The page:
To apply this methodology for circuit analysis and design, one must take special care when the ordinary time-forwards calculation for impulse response (equation 4) uses complex numbers. In some ordinary calculations, an imaginary voltage may be used to represent derivatives in forwards time (related to phase shifts in circuits). In other standard time-forwards calculations, an imaginary potential V or an imaginary self-energy term F may be used to represent dissipation effects in forwards time. In running those calculations in backwards time (equation 5), one is effectively taking the complex conjugate of the original dynamics. Dissipation still takes place in the direction opposite the direction in which free energy is flowing, allowing the use of traditional simulation packages as described here, but the corresponding Schrodinger equation expressed in forwards time would show a sign reversal for the imaginary self-energy term. In a mathematical sense, the time symmetry being exploited here is more like "CPT"--a fundamental property of quantum field theory--rather than "T."
BRIEF DESCRIPTION OF THE DRAWINGS
 The following drawings are an essential part of the description of the invention.
 FIG. 1 is an overview schematic of an Apparatus for quantum separation, and would be suitable as a pictorial description of the invention.
 FIG. 2 is an illustration of the flow of signals across time t and distance x, and of the synchronization required for the input clock pulses.
 [Carter 1990] R. G. Carter, Electromagnetic Waves: Microwave Components and Devices, Chapman and Hall, 1990, page 310.  [Hall 2000] Stephen H. Hall, Garrett W. Hall and James A. McCall, High-Speed Digital System Design: A Handbook of Interconnect Theory and Design Practices, Wiley-IEEE Press, 2000, chapter 2.  [IBM 2010] Y.-M. Lin,* C. Dimitrakopoulos, K. A. Jenkins, D. B. Farmer, H.-Y. Chiu, A. Grill, Ph. Avouris, 100-GHz Transistors from Wafer-Scale Epitaxial Graphene, Science 5 Feb. 2010. Vol. 327. no. 5966, p. 662. DOI: 10.1126/science.1184289  [Intel2007] R. Lai, X B Mei, W R Deal, W Yoshida, Y M Kim, P H Liu, J Uyeda V Radisic, M. Lange, T Gaier, L Samoska, A Fung, Sub 50 num InP HEMT Device with Fmax Great than 1 THz, IEDM Technical Digest, p. 609-612, December 2007  [Lloyd 1997] Seth Lloyd, Quantum-mechanical Maxwell's demon, Physical Review A, Vol. 56, No. 5, p. 3374-3382, 1997.  [Popovic 2004] Joseph A. Hagerty, Florian B. Helmbrecht, William H. McCalpin, Regan Zane and Zoya B. Popovic, Recycling ambient microwave energy with broad-band rectenna arrays, IEEE Transactions on Microwave Theory and Techniques. Vol. 52, No. 3, March 2004. http://nemes.colorado.edu/microwave/papers/2004/MTT_JHfhWMrzZP_Mar04.pdf  [Price 1997] Huw Price, Cosmology, time's arrow, and that old double standard. In Savitt Steven F. Savitt (ed), Time's Arrow Today: Recent Physical and Philosophical Work on the Arrow of Time, Cambridge U. Press, 1997.  [Sandia 2010a] GB Farfan, MF Su, MMR Taha, I El-Kady, High-efficiency photonic crystal narrowband thermal emitters, Proc. SPIE, Vol. 7609, 76090V (2010); http://dx.doi.org/10.1117/12.849045  [Sandia 2010b] T. S. Luk, S. Xiong, B. G. Farfan, B. G., W. W. Chow, W. W., I. El-Kady, X. Miao, P. J. Resnick, M. F. Su, M. F., G. Subramania, M. R. Taha, C. J. Brinker, C. J., Strong Purcell enhancement of emission from close-packed colloidal quantum-dots in a photonic-lattice cavity, In Proc. Photonics Society Winter Topicals Meeting (WTM) 2010, IEEE. http://dx.doi.org/10.1109/PHOTWTM.2010.5421949.  [Second Law] A. E. Allahverdyan and Th. M. Nieuwenhuizen, Minimal work principle: proof and counterexamples, arxiv.org: cond-mat 0408537. See also cond-mat 0110422, and see Daniel P. Sheehan, ed., Quantum Limits To The Second Law: First International Conference on Quantum Limits to the Second Law. AIP Conference Proceedings 643, American Institute of Physics, 2002.  [Trew 2010] EA Barry, VN Sokolov, KW Kim, RJ Trew, Terahertz generation in GaN diodes operating in pulsed regime limited by self-heating, Applied Physics Letters 94, 222106 (2009); doi: 10.1063/1.3147217 (3 pages), http://apl.aip.org/applab/v94/i22/p222106_s1?view=fulltext  [Werbos 2005] P. Werbos, Order From Chaos: A Reconsideration of Fundamental Principles, Problems of Nonlinear Analysis in Engineering Systems, No. 3, Col. 11, 2005. http://arxiv.org/abs/cond-mat/0411384  [Werbos 2008] P. Werbos, Bell's Theorem, Many Worlds and Backwards-Time Physics: Not Just a Matter of Interpretation, Int'l J Theoretical Physics, Volume 47, Number 11, p. 2862-2874, DOI: 10.1007/s10773-008-9719-9. Also see http://arxiv.org/abs/0801.1234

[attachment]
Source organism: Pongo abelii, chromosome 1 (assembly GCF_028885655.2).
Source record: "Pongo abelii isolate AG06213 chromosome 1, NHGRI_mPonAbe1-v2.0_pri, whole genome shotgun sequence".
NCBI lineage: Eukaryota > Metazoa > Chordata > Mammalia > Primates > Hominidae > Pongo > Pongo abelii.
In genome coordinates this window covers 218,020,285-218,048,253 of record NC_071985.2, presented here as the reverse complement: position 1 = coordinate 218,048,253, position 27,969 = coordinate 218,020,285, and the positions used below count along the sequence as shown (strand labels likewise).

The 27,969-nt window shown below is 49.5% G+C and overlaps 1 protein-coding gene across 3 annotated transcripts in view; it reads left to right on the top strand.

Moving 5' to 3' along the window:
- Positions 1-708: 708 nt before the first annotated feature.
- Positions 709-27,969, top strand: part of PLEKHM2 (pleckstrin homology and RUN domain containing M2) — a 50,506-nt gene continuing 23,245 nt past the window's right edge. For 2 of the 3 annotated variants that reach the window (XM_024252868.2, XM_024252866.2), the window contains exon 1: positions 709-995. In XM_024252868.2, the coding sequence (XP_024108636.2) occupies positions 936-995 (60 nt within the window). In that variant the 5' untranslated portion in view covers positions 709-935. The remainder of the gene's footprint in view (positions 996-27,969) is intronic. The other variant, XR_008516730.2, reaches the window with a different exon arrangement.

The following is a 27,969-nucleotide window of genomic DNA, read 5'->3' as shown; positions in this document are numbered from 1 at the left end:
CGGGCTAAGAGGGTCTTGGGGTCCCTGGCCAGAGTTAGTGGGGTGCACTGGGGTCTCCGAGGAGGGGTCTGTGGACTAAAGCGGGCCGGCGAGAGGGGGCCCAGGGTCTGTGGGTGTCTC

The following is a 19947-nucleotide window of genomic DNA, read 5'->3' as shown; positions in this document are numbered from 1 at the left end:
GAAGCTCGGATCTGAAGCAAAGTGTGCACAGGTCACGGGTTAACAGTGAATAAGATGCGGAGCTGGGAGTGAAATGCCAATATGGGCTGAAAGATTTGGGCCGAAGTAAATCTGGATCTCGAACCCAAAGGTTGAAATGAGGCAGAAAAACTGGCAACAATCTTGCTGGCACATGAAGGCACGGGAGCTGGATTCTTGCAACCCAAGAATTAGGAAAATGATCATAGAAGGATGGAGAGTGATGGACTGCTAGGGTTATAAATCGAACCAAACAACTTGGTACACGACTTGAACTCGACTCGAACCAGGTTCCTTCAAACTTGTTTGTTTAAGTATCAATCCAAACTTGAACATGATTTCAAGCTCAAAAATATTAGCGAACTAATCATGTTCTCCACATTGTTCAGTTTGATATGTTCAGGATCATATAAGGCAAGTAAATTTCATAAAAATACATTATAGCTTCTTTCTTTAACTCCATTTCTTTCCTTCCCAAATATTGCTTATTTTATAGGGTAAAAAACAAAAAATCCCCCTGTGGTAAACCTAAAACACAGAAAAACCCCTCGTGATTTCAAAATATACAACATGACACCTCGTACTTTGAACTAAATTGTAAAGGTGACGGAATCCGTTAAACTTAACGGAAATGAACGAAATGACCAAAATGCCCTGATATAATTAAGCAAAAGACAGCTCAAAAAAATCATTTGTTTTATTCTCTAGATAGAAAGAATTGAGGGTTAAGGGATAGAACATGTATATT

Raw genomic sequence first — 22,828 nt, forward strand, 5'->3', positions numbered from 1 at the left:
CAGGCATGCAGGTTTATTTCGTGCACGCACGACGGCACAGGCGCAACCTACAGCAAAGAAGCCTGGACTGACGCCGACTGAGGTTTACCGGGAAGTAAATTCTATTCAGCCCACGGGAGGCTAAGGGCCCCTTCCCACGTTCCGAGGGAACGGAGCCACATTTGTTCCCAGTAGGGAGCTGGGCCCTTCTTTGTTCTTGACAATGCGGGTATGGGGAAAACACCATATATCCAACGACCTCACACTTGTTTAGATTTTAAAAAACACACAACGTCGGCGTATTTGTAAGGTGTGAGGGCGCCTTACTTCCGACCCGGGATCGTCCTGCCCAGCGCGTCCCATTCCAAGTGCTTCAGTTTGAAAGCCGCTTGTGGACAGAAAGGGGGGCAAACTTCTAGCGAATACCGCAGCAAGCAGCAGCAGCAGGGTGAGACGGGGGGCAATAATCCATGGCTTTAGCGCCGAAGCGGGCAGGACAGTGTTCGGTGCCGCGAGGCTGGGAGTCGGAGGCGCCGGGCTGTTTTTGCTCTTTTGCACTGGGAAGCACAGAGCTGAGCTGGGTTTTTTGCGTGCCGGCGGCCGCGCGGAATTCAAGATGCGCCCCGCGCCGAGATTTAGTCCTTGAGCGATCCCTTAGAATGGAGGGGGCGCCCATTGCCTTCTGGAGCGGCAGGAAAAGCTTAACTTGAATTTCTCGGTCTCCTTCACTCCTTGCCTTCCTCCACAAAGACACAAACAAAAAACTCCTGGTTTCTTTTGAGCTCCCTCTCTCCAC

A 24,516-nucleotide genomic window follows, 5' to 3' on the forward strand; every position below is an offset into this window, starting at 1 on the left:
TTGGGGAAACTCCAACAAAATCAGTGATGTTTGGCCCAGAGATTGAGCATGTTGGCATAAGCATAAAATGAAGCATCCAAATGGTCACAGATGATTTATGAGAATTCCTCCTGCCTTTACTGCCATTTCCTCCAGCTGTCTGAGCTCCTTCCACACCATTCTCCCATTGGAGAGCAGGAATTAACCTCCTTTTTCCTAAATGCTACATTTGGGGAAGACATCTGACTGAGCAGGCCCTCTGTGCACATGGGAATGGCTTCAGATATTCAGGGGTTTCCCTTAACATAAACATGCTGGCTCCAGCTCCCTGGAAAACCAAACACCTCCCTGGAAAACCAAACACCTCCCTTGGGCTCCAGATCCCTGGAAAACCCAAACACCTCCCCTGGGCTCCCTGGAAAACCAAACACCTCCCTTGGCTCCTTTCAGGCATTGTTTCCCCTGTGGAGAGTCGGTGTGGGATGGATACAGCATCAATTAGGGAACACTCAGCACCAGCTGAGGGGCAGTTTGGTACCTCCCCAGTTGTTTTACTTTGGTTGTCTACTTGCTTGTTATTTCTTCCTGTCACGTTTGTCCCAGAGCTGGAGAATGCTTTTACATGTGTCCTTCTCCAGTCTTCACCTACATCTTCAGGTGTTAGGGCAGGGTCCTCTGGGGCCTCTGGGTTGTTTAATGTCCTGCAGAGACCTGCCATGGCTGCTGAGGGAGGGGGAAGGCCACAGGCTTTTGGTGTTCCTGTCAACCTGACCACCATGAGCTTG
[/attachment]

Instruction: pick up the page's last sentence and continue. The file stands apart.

Prior Work Aimed at Similar Inventions
 This invention is relatively unique. The references above are the most closely related prior sources.
 As cited--there has been considerable work on TPVs and passive (bidirectional) power sources. But this disclosure does not claim an invention in that area. It claims a method for actually making use of such of such power sources. Information Property protection is an essential first step before making the new system available for use by people and organizations with such sources.